Gov't promises to improve disability services
Published Friday, June 3, 2011 7:50AM PDT
After hearing several heartbreaking stories from people with disabilities and their families, the B.C. government says it is taking action to improve funding.
Last week, CTV News aired the story of Melissa Matthews, who has severe mental and physical disabilities. Recent government cuts have cost her the $400 custom-made shoe supports that allow her to walk.
On Thursday, Minister of Social Development Harry Bloy announced that the government's orthotics policy is too restrictive and will be changed. The government will also restore funding for other medical supplies that the government has cut off.
That comes as good news for Melissa's mother, Colleen Matthews.
"That's awesome news. I'm very happy and I'm sure there are a lot of other parents in the province very happy," Matthews said.
Premier Christy Clark also promised action Thursday for the family of a disabled Surrey man who has waited eight years to get into a specialized program.
Jake Creamore, 26, has Down syndrome and autism and is hearing impaired. His family has applied through the provincially funded Community Living BC to get Jake into a day program offering stimulation through everything from arts and crafts to karaoke, but he's still waiting for space to open up.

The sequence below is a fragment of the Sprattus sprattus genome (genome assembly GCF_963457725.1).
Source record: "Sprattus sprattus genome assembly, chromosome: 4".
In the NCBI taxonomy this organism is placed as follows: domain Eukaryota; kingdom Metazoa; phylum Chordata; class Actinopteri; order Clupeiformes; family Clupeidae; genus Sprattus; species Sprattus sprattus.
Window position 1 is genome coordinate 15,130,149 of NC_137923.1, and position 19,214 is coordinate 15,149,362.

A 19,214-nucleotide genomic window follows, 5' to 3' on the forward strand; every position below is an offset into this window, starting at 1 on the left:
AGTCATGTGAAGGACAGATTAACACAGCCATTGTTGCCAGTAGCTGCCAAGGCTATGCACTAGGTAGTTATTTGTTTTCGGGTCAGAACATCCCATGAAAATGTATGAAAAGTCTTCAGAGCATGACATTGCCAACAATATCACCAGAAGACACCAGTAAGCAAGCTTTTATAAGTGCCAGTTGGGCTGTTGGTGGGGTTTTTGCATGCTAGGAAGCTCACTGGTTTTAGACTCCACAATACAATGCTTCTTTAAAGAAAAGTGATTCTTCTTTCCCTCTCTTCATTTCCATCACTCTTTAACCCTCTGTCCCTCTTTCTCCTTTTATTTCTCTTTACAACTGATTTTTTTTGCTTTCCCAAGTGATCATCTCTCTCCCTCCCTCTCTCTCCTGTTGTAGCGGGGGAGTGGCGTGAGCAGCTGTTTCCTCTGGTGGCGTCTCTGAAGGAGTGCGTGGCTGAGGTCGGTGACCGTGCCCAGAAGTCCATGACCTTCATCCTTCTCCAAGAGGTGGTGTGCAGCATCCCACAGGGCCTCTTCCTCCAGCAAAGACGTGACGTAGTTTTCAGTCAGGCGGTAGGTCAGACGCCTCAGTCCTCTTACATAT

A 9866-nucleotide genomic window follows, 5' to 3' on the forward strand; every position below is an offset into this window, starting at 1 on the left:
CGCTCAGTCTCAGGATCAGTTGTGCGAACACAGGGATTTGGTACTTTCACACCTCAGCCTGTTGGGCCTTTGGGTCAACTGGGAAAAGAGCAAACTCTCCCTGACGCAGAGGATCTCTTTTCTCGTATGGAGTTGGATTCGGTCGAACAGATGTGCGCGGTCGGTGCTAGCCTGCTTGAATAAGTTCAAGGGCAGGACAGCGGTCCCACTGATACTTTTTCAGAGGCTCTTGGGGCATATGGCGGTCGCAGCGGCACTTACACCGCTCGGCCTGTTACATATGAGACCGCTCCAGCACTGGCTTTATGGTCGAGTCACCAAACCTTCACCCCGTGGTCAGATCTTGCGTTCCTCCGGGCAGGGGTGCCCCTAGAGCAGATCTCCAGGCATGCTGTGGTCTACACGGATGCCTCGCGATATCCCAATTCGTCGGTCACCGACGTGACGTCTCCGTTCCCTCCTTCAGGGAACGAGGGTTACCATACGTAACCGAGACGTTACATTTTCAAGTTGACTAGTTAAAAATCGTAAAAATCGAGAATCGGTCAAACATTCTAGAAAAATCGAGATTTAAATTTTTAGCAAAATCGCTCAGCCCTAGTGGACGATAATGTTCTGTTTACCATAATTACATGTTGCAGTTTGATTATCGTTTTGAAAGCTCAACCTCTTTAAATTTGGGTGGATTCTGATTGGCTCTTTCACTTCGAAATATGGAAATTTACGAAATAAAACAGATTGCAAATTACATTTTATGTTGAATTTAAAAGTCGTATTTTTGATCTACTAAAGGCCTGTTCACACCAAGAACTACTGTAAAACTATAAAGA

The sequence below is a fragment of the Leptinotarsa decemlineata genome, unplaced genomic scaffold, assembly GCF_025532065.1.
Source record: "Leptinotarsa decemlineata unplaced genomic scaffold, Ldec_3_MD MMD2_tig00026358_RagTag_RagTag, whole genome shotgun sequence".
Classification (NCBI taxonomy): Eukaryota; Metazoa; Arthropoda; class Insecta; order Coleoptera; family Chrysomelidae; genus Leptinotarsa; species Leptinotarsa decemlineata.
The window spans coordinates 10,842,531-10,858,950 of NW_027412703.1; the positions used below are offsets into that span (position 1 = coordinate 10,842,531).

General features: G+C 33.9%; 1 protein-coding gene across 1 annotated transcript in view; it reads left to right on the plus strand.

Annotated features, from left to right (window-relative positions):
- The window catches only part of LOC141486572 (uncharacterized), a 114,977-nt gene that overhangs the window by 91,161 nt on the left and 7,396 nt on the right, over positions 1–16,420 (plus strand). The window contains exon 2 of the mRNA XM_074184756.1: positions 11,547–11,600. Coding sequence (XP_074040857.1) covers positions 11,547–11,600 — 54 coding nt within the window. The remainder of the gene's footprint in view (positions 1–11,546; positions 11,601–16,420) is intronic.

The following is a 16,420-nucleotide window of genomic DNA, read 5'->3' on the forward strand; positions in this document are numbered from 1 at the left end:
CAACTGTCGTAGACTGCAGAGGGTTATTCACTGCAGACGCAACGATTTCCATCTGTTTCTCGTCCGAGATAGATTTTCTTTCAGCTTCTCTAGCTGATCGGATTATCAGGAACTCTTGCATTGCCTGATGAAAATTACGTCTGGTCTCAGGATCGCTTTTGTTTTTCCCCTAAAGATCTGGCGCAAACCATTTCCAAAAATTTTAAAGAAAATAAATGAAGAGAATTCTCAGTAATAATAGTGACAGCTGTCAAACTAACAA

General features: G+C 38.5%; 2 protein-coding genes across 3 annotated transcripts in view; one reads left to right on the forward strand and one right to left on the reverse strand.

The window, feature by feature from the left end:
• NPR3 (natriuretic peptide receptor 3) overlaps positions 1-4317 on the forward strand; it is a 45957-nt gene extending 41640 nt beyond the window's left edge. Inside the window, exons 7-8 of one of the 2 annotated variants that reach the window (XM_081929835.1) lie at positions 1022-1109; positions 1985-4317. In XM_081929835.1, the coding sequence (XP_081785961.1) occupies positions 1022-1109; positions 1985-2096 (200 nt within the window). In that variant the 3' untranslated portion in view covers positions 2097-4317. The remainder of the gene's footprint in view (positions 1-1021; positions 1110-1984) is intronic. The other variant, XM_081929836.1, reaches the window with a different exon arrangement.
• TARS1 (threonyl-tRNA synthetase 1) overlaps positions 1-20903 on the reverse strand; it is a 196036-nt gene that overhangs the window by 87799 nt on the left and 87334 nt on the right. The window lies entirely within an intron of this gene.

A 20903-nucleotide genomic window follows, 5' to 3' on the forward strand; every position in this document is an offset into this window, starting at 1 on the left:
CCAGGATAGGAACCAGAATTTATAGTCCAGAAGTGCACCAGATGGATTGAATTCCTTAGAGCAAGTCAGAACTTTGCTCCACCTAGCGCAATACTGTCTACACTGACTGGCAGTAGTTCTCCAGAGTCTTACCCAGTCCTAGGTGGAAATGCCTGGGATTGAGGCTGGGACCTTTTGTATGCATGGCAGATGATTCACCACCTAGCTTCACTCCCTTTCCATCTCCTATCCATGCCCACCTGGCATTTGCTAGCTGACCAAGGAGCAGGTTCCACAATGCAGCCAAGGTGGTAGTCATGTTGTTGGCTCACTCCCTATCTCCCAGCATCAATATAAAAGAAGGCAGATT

In the meantime, his mother Helen has had to quit her job to take care of him.
"Jake is entirely dependant. He cannot be left alone, he's totally non verbal, he does not toilet," she said.
"Everything Jake does during the day he needs support -- he functions at the level of an 18-month-old child."
Alanna Hendren of the Developmental Disabilities Association says that the Creamores are not the only ones struggling.
"Increasingly, families are finding they are on their own because they don't have access to programs like this," she said.
The premier told CTV News that the Creamores' situation is unacceptable.
"If the story is as she set it out, that's too long to wait for services and we need to make sure that we're addressing that," Clark said.
Late Thursday afternoon, Helen Creamore said she was contacted by a social worker who told her that Jake is now a high priority for funding.
With reports from CTV British Columbia's Jim Beatty and Mi-Jung Lee